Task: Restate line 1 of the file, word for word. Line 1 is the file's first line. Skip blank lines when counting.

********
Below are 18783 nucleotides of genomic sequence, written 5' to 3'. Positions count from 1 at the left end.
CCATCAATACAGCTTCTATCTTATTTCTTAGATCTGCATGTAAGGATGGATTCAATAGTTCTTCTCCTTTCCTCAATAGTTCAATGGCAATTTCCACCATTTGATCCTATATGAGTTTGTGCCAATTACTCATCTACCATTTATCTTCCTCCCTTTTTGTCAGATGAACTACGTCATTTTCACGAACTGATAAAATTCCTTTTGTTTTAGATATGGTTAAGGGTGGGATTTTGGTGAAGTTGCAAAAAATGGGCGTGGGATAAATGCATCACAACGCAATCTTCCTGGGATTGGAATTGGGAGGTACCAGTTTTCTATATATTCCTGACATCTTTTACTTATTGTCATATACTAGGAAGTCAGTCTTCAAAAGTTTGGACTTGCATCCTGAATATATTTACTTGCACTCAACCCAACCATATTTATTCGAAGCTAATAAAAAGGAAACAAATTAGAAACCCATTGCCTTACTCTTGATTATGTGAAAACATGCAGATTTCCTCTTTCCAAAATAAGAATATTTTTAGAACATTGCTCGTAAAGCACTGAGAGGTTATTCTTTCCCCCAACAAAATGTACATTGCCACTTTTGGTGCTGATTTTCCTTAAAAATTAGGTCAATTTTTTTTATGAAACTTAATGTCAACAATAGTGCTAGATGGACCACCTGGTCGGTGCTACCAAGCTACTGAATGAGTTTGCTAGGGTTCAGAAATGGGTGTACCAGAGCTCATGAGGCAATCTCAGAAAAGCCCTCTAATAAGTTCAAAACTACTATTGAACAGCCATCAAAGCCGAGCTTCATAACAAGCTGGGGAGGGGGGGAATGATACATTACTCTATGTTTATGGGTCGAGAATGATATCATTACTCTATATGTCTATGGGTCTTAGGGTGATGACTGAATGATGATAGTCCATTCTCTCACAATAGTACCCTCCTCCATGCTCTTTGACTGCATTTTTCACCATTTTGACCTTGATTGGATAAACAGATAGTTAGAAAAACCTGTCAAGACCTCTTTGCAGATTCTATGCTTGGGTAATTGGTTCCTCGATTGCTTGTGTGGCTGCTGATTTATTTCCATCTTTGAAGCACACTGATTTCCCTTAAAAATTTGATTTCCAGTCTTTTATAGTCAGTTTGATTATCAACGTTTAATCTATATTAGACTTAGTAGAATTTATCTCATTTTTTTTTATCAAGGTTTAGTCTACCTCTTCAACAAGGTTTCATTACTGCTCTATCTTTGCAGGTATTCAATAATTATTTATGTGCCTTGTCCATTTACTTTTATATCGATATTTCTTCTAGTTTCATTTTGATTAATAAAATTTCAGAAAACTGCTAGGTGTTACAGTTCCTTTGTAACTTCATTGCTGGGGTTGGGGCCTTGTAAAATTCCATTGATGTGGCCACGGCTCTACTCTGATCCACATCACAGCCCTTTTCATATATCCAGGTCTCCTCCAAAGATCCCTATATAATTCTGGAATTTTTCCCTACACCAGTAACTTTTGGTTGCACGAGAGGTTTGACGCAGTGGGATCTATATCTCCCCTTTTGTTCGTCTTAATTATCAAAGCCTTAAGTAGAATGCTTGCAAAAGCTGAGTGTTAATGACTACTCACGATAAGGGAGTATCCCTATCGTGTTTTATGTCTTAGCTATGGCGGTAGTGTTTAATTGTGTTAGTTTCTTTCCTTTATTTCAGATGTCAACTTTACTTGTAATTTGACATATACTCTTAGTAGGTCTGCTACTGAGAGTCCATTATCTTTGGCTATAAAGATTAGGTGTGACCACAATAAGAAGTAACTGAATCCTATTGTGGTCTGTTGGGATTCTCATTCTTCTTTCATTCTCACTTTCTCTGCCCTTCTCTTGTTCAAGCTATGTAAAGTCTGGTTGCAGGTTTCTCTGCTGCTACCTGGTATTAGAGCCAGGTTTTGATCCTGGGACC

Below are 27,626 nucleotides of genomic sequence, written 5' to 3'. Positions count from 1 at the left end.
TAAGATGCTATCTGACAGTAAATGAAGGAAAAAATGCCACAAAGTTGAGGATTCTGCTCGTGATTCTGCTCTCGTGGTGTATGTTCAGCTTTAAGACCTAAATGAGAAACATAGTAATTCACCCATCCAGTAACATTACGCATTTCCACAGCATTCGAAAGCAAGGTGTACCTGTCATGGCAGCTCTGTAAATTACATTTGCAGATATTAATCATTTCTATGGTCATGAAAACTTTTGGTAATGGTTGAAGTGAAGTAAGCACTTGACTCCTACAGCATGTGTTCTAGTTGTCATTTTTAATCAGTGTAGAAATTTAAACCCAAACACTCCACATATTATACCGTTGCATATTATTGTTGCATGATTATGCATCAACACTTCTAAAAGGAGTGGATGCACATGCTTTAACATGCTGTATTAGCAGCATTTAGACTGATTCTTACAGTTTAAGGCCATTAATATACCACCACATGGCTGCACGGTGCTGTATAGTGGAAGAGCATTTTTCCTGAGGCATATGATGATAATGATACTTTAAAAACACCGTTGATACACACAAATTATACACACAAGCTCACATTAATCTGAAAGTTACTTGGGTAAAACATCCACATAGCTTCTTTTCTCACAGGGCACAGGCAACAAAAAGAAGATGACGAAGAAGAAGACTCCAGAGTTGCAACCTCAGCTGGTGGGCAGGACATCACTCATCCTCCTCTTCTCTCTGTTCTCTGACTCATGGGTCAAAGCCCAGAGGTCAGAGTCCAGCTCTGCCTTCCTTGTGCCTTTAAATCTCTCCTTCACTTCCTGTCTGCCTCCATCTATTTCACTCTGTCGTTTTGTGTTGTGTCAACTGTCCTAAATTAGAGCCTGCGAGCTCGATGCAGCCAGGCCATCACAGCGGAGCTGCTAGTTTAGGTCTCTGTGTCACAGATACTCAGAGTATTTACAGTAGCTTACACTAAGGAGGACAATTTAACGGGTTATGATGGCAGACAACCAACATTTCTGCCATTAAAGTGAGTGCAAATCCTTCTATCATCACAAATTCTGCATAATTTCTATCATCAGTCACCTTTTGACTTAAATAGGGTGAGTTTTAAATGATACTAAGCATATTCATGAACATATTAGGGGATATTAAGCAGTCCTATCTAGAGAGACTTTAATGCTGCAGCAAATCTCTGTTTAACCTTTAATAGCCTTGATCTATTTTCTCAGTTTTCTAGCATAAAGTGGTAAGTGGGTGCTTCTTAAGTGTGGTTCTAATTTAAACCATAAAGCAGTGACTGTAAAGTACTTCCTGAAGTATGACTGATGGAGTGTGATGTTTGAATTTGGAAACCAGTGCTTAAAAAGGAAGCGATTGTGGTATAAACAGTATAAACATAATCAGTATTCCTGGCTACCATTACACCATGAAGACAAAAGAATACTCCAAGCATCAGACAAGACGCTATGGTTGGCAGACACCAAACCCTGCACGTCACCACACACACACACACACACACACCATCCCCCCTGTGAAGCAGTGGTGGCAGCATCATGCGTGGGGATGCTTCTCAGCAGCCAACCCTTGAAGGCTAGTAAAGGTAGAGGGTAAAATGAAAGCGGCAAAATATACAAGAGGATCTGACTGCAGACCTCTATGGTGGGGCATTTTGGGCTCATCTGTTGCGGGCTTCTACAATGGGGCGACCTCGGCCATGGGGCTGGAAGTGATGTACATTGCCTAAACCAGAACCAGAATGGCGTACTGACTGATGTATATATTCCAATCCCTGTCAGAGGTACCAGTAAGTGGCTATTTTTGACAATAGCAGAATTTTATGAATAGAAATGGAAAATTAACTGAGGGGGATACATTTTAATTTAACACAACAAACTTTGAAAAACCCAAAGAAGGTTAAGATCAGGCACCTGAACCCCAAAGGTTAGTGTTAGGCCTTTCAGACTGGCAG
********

Below are 18783 nucleotides of genomic sequence, written 5' to 3'. Positions count from 1 at the left end.